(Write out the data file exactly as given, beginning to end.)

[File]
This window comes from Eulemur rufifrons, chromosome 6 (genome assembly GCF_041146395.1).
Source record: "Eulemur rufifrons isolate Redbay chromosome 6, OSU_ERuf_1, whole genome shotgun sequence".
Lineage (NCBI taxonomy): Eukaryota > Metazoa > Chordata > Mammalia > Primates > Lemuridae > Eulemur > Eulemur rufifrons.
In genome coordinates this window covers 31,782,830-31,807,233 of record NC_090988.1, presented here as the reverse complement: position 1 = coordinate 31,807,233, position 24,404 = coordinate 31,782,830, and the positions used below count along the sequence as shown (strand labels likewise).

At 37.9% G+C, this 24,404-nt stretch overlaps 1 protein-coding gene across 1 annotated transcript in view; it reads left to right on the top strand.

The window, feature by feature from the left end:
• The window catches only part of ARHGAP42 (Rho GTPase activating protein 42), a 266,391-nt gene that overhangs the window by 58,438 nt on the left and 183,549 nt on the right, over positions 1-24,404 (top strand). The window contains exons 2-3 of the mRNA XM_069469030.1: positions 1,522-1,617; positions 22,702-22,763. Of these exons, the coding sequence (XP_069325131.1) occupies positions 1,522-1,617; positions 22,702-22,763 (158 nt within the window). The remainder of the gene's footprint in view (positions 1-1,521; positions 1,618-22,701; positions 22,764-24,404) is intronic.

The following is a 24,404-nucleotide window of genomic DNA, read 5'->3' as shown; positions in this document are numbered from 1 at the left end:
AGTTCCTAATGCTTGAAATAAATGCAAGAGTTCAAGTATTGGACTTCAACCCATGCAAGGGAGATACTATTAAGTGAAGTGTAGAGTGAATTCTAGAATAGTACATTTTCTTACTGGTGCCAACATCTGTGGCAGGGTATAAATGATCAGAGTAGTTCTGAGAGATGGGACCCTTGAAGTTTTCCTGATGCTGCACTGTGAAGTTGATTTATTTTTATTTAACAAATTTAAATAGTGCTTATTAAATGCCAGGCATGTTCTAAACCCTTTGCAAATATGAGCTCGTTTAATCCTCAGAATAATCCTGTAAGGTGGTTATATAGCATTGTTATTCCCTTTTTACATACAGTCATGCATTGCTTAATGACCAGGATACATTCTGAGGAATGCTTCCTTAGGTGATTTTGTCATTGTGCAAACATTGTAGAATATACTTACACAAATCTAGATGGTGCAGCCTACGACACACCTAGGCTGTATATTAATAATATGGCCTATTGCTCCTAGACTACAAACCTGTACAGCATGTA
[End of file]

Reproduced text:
This window comes from Eulemur rufifrons, chromosome 6 (genome assembly GCF_041146395.1).
Source record: "Eulemur rufifrons isolate Redbay chromosome 6, OSU_ERuf_1, whole genome shotgun sequence".
Lineage (NCBI taxonomy): Eukaryota > Metazoa > Chordata > Mammalia > Primates > Lemuridae > Eulemur > Eulemur rufifrons.
In genome coordinates this window covers 31,782,830-31,807,233 of record NC_090988.1, presented here as the reverse complement: position 1 = coordinate 31,807,233, position 24,404 = coordinate 31,782,830, and the positions used below count along the sequence as shown (strand labels likewise).

At 37.9% G+C, this 24,404-nt stretch overlaps 1 protein-coding gene across 1 annotated transcript in view; it reads left to right on the top strand.

The window, feature by feature from the left end:
• The window catches only part of ARHGAP42 (Rho GTPase activating protein 42), a 266,391-nt gene that overhangs the window by 58,438 nt on the left and 183,549 nt on the right, over positions 1-24,404 (top strand). The window contains exons 2-3 of the mRNA XM_069469030.1: positions 1,522-1,617; positions 22,702-22,763. Of these exons, the coding sequence (XP_069325131.1) occupies positions 1,522-1,617; positions 22,702-22,763 (158 nt within the window). The remainder of the gene's footprint in view (positions 1-1,521; positions 1,618-22,701; positions 22,764-24,404) is intronic.

The following is a 24,404-nucleotide window of genomic DNA, read 5'->3' as shown; positions in this document are numbered from 1 at the left end:
AGTTCCTAATGCTTGAAATAAATGCAAGAGTTCAAGTATTGGACTTCAACCCATGCAAGGGAGATACTATTAAGTGAAGTGTAGAGTGAATTCTAGAATAGTACATTTTCTTACTGGTGCCAACATCTGTGGCAGGGTATAAATGATCAGAGTAGTTCTGAGAGATGGGACCCTTGAAGTTTTCCTGATGCTGCACTGTGAAGTTGATTTATTTTTATTTAACAAATTTAAATAGTGCTTATTAAATGCCAGGCATGTTCTAAACCCTTTGCAAATATGAGCTCGTTTAATCCTCAGAATAATCCTGTAAGGTGGTTATATAGCATTGTTATTCCCTTTTTACATACAGTCATGCATTGCTTAATGACCAGGATACATTCTGAGGAATGCTTCCTTAGGTGATTTTGTCATTGTGCAAACATTGTAGAATATACTTACACAAATCTAGATGGTGCAGCCTACGACACACCTAGGCTGTATATTAATAATATGGCCTATTGCTCCTAGACTACAAACCTGTACAGCATGTA